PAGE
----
Class 705 core databases
Class 705 Managers/Contacts/Art Units
Class 705 Application Filing and Patents Issued Data
103 Rejection Examples for Business Method Inventions
USPTO Today Article – Business Method Fiscal Year 2001 Statistics
For the Revised Examination Guidelines for Computer Implemented Inventions, click here and go to MPEP 2106
Inventor Resources web site
State Street Bank decision
AT&T v. Excel decision
Training Materials for Computer- Implemented Inventions

There are a plethora of more competent folks monitoring the circus, EFF in particular is outstanding and their are several IP patent lawyers who really do the heavy lifting in their blogs see

Patently-O: Patent Law Blog
by Dennis Crouch, patent attorney at McDonnell Boehnen Hulbert & Berghoff LLP.

With respect to copyrights and the grokster decison the following law review journal article makes some interesting points:

Can the RIAA Survive
?Substantial Non-Infringing Uses??
This Note discusses peer-to-peer (P2P) file sharing cases as they relate to rights in digital media. The recent problems involving P2P stem from the Supreme Court Sony-Betamax
case of 1984. This piece takes issue with the scope of the
Sony decision and several other notable cases in this
context, and discusses the proper standard to be applied in
cases involving charges of contributory copyright
infringement. The Seventh Circuit gives Sony a plausible
reading by balancing the intent of software distributors and
the harms to rights holders?an approach mandated by the
Court in Sony, and soon to be revisited in Grokster.
Conversely, the Ninth Circuit glosses over the import of the
Sony decision by ignoring intent and, more importantly, by
disregarding the feasibility of balancing the parties?
respective interests with the potential harms to the parties.
This Note suggests that courts faced with the defense of
substantial non-infringing uses should employ a fact-
intensive approach utilizing the balancing of interests
mandate given by the Court in Sony, or in the alternative, that legislative action may be necessary. The discussion concludes with some final remarks about the direction of the doctrine, and offers some possible solutions for content
owners to stave off unauthorized distribution of protected
? 2005 Virginia Journal of Law & Technology Association, at http://www.vjolt.netparagraph numbers for pinpoint citations.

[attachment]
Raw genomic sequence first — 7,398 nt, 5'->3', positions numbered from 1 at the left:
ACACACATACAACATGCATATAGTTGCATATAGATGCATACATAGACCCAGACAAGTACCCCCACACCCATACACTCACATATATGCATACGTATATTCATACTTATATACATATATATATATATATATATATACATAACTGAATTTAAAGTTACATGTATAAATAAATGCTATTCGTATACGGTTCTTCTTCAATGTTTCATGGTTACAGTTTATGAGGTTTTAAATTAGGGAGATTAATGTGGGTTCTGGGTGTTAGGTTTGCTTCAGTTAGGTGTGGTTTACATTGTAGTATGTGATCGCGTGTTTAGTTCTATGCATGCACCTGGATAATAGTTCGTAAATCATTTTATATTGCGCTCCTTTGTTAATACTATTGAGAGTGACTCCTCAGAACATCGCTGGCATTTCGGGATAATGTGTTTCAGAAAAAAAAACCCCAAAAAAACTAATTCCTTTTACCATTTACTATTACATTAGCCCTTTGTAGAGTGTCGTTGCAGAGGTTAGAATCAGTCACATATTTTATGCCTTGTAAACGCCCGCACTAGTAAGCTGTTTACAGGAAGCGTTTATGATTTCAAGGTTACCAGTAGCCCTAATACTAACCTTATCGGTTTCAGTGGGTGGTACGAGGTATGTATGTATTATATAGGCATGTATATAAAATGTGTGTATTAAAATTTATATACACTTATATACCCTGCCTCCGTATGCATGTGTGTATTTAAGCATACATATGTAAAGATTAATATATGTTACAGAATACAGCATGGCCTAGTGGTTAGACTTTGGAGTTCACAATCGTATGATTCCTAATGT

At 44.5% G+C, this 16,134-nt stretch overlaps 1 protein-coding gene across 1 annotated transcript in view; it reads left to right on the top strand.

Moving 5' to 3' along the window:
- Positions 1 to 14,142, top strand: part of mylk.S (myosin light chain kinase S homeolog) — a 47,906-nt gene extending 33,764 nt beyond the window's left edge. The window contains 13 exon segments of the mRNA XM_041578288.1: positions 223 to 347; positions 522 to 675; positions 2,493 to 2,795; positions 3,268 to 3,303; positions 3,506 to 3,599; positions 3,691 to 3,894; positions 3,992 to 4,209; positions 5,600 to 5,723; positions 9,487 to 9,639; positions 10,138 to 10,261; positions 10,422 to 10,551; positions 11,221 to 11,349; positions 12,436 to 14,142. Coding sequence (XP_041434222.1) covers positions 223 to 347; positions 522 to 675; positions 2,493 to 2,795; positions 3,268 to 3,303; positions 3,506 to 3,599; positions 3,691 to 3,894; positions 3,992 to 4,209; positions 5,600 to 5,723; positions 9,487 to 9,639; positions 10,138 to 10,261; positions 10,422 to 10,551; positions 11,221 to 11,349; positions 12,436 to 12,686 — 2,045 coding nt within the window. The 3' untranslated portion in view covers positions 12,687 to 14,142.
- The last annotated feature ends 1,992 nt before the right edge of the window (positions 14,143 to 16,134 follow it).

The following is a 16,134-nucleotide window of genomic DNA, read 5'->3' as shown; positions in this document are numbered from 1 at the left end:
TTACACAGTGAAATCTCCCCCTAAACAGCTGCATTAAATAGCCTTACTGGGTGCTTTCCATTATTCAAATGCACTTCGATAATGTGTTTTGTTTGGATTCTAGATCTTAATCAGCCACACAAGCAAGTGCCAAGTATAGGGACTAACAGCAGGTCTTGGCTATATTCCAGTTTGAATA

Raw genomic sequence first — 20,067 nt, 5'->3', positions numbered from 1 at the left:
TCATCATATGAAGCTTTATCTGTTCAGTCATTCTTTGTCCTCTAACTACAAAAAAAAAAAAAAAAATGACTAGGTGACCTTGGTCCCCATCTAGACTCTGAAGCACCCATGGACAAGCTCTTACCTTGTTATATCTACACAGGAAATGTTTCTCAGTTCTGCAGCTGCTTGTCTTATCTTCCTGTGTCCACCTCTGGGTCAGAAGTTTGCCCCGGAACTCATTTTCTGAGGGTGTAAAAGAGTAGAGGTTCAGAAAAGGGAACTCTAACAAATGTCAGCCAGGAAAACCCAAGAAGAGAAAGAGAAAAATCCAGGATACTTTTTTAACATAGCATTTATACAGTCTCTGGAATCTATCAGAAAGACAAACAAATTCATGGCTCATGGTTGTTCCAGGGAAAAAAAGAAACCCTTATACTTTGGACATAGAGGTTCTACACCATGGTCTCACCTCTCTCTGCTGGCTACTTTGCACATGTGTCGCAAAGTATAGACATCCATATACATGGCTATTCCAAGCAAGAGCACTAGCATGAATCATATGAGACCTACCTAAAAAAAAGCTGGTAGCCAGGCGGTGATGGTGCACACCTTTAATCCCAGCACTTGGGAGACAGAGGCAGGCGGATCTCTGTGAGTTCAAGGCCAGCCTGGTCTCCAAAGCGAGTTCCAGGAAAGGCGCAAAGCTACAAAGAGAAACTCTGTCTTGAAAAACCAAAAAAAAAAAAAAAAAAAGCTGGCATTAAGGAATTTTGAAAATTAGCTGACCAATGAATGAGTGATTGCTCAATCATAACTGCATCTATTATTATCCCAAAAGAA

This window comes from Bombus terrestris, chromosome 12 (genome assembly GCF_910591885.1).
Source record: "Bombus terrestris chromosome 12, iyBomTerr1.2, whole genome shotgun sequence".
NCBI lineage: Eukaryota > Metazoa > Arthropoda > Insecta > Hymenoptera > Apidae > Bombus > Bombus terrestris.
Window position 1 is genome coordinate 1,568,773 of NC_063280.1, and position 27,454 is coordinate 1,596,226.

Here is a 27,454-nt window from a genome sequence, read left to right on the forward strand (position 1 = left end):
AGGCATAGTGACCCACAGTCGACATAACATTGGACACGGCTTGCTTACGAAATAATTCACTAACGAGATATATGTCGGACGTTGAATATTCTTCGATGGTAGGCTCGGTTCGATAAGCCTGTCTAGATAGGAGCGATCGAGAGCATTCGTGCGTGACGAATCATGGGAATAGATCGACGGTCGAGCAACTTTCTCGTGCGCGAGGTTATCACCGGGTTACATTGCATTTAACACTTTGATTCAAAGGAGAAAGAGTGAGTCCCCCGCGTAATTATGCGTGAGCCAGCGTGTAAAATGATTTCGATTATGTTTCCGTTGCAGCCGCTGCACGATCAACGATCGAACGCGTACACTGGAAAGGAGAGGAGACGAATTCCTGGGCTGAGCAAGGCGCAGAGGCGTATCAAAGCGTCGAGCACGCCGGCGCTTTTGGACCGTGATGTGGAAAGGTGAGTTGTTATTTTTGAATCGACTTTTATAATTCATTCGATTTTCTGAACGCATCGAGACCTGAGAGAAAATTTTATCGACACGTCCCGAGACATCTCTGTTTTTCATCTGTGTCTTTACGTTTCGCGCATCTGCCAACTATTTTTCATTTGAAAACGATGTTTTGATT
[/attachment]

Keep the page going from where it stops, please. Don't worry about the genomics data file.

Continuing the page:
Anonymous Coward says:

Wait, patenting storylines would be great

It would stop Hollywood producing films based around the same old tired formulae until twenty years after the original patented version.
Of course, if there’s been a new and non-obvious storyline produced by hollywood in the last decade which might potentially have been patented, then I’m a monkey’s uncle.
To be honest, I don’t see the problem with storyline patents. You’d have to put so much detail into your claim to avoid the centuries of prior art out there that the patent would be useless. Why not let idiots who want to try to patent such things throw their money at the government?
Here’s an example. Let’s say Disney had wanted to patent “The Lion King” as a storyline. Well, that story shows a remarkable similarity to Hamlet, so the patent claim would need to avoid describing that. I suppose claim 1 could be “hamlet with animals”, which would at least be new, but since Disney have been re-doing famous stories replacing human characters with animals for ages, such a claim would be obvious. OK, so how about a claim 1 “Hamlet where the character of Hamlet is a lion cub”. Now that could potentially be patented as a lion is arguably not an obvious choice (I always saw hamlet as a goofy bird).
As a result, we couldn’t retell Hamlet and replace Hamlet with a lion cub until the patent had expired. Ooh, how terrible! I’m really worried and I’m feeling totally unable to express myself artistically because of this patent! (not!) Patents on storylines are a ridiculous concept not because they’d damage society, but because they’d be completely useless!
So I say grant him his patent, let him and other idiots like him waste his money.